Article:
And my recognition of the “surface draw” in no way suggests that I have to compromise the meaningfulness of my blog’s content. It just means that I have to be sensitive to what the people initially want.

But sometimes, I just wish the blog from the “little guy or gal” wouldn’t get overridden so much. So what if you don’t have the fanciest or most technologically-savvy looking blog site with all the bells and whistles (mine being one of them). Does that mean that that blog is less significant because of its outer appearance?

I’m of the opinion to give the little guy and gal a chance sometimes. You just might stumble across a complete diamond in the rough. You know what I mean . . . that little “hole in the wall” diner that didn’t look so curb-appealing on the outside (compared to the most decked-out restaurant establishment you’re used to frequenting — well, you may not be frequenting it much nowadays) but that serves the best food you’ve ever tasted in your life. I’m talking about that type of place — I’m talking about that type of blog.

Okay, I’m going to abruptly stop here, because I feel a part 2 coming on. Yes, I’m on this part 2 kick these days, but I’m kind of enjoying it. Splitting up these “Blogging Truth Be Tolds” allows me to let my baby rants continue into a second week. Sometimes, bloggers just need to decompress and let out some wordy steam. This blogging series is definitely fitting that bill.

Anyway, I would love for you to come back next Friday, when I’ll continue this discussion. Who knows? I may even reveal some of the “surface stuff” that I’m intending to place some of my attention on in the last half of this year. Until then . . .

Wheres the Stuff and the Fluff

 

13 thoughts on “Blogging Truths Be Told: You Can’t Always Judge a Book By Its . . .

  1. Amazing and well-written post! ❤ I agree that you shouldn’t judge a book (or blog) by its appearance or the little factors, but focus on what it stands for. Every blog has its own significance. Looking forward to reading Part 2 🤗

    Liked by 1 person

  2. Oh, thank you so much. I appreciate that. It’s so nice to know that I’m not off on an island by myself when it comes to focusing on what’s most important. I’m definitely enjoying this series; it’s somewhat therapeutic. And I’m also looking forward to sharing part 2 with you as well. Again, thanks so much for your encouraging comment.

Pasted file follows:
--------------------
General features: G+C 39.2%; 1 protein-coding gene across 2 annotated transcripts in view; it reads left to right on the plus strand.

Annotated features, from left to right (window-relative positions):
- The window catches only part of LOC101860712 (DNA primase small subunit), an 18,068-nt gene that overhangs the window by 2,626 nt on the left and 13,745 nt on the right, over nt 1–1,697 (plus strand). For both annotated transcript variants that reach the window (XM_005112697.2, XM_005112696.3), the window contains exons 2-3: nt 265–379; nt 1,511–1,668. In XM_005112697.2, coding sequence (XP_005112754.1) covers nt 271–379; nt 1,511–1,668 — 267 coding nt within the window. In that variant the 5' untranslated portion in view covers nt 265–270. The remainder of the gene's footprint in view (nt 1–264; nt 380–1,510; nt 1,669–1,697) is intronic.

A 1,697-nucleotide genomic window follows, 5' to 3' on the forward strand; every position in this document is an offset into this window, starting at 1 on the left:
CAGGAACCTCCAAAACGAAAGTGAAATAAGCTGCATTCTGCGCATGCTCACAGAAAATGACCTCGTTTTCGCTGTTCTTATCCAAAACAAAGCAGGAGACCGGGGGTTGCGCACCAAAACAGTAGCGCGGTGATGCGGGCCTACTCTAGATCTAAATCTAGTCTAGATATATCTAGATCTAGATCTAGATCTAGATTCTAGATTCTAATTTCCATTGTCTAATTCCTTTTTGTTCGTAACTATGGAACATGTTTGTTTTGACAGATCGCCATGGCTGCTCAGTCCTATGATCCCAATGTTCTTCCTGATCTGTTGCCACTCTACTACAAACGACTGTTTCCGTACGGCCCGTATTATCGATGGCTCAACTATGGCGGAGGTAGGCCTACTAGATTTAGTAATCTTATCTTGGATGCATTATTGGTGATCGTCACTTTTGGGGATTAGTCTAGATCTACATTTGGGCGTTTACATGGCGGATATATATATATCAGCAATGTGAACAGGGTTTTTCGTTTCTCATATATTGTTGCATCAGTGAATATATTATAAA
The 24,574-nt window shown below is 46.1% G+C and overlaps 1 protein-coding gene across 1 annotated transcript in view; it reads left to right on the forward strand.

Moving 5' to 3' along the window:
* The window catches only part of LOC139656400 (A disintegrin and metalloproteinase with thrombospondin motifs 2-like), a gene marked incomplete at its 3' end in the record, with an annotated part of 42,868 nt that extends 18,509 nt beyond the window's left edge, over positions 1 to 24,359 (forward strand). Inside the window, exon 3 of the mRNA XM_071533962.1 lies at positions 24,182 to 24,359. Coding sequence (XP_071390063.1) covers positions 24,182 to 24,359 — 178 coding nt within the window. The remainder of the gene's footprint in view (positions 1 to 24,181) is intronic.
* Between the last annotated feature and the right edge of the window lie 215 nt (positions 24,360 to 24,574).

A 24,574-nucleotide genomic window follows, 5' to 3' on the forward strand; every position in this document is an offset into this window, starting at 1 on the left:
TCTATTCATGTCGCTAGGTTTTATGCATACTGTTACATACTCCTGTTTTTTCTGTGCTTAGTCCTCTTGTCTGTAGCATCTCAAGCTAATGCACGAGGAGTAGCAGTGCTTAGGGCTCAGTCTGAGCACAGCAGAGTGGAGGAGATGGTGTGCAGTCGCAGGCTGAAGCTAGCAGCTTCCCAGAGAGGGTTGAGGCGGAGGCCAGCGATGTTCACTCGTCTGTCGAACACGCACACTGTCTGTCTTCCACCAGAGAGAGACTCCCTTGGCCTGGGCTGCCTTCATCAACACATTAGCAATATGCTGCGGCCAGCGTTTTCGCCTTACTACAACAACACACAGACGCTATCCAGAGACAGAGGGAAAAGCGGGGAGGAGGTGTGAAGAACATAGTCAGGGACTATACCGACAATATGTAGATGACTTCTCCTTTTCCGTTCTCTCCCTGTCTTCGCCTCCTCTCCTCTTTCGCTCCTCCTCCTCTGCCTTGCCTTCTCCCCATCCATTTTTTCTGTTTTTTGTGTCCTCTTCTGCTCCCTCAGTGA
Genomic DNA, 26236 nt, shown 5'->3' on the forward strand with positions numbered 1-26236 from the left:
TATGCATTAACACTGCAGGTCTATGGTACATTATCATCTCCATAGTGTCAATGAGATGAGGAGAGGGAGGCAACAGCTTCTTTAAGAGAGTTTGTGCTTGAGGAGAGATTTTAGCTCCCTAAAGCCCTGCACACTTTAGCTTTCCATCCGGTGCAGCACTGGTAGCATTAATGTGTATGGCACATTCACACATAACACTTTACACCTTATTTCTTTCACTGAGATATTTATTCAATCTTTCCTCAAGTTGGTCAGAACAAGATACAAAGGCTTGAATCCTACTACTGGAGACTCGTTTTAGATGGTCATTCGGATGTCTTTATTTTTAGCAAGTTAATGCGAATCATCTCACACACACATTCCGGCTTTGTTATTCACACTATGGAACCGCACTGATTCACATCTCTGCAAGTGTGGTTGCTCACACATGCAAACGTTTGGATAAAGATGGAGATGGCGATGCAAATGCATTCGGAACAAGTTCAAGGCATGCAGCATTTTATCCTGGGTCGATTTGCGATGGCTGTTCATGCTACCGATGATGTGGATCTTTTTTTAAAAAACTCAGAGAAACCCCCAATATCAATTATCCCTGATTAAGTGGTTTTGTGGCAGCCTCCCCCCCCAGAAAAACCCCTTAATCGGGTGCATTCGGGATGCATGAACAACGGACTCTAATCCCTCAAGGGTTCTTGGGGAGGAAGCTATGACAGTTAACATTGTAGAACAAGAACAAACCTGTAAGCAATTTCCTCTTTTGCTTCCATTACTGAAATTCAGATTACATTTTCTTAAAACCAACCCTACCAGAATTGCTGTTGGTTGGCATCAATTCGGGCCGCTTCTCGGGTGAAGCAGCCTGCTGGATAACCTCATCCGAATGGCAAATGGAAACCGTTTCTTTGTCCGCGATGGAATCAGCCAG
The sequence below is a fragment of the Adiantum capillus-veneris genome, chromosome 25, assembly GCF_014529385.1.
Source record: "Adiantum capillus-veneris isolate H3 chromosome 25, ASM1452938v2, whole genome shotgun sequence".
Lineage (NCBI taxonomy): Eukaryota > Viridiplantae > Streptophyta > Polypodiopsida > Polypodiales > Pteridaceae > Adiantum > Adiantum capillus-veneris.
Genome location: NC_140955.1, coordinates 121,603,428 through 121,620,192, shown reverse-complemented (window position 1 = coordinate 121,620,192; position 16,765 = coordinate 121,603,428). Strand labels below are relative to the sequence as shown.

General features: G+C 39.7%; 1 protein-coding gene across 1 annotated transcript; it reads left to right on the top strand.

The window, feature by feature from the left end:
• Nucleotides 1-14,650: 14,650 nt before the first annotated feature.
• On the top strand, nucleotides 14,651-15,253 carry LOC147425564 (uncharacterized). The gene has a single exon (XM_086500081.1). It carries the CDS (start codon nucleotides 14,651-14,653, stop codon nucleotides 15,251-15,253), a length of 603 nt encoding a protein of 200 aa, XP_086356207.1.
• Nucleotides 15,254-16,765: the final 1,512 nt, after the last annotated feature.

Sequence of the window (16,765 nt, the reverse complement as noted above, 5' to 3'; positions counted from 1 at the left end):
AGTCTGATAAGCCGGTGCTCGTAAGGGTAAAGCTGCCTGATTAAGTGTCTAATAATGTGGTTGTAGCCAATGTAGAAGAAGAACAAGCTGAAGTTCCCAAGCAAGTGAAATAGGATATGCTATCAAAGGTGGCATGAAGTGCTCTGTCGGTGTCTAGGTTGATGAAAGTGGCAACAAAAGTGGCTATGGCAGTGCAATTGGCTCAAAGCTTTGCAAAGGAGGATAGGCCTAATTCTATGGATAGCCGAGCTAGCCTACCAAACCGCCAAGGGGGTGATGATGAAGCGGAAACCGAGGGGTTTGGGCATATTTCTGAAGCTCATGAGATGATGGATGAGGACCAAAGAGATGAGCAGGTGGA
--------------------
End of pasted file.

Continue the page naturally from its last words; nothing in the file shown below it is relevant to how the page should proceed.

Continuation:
Liked by 1 person

  3. I share your opinion completely ♡ So happy to hear that you are finding this therapeutic to write, it is telling in your writing as it’s so well-constructed. I am waiting with bated breath for part 2! 💗 Keep up the great work!!

    Liked by 1 person

  4. Genevieve – you are too kind, sweet lady. Now, I feel a little pressure. Hope I don’t let you down with my part 2. I think you’re making it sound a bit better than it actually is. Thanks so much for always making my day with your encouraging comments. And keep up the great work on your end as well. I know you will.

    Liked by 1 person

  5. Oh no, I don’t mean to put any pressure on you, Jana 😟 I really did enjoy reading this piece and can’t wait for the next instalment 🙂 I admire your writing as it seems to flow smoothly. Thank you for your kind words of encouragement too, it means a lot ♥ Keep up the amazing work!

    Liked by 1 person

  6. Genevieve – you are just fine. I didn’t mean my response in a negative way at all. Actually, great bloggers like you reading my posts is such a blessing. It makes me want to keep improving and make sure my content is beneficial to my wonderful reading audience. So, you’re doing me a favor by putting the pressure on (in the best possible way) to help me continue to grow as a blogger. So, thank you for your support. I appreciate it more than words can truly express.

    Liked by 1 person

  7. Hi Jana! My apologies for this delayed reply. I wanted to let you know that I didn’t take your message negatively in the slightest 😊 You are an amazing blogger and share such knowledgable content – it’s always a pleasure to read your writing! Brings a smile to my face every time 💗 Proud to be a supporter of yours 💐👏

    Liked by 1 person

  8. Hey there Genevieve – No apologies necessary at all. I just appreciate that you use some of that valuable time of yours to come visit my little corner of the blogosphere. And, I’m so glad we’re good. Sometimes, intended meanings behind the written word get lost in translation and I wanted to make sure you didn’t get the wrong impression. I didn’t think you had, but I’m glad you confirmed it for me anyway. I would have felt so bad if the way I worded something caused a misunderstanding between us. You are so very much appreciated. It means a great deal to have such a talented writer compliment my writing. What a blessing and a total encouragement for me to keep on the path I’m going. Thanks so much for your support, Genevieve.

    Liked by 1 person

  9. It is an absolute pleasure to visit your blog and read your writing ♥😊 I understand exactly what you mean that tone can get misunderstood in written communication. Yes, we are definitely good…didn’t get the slightest inkling of a negative impression 🤗 You are one of the kindest souls I’ve been blessed to meet here on WordPress, and I am so grateful that our paths crossed. Thank you for your continuous words of support. It is a huge encouragement and means a lot. Sending lots of love your way, Jana

    Liked by 1 person

  10. You are awesome! And you make my day every time you comment. Your words are true pick-me-ups and make blogging that much more fun. Thanks for all you do to inspire others as well as provide encouragement. Believe me when I say, your efforts will not go unnoticed. Thanks, Genevieve.

    Liked by 1 person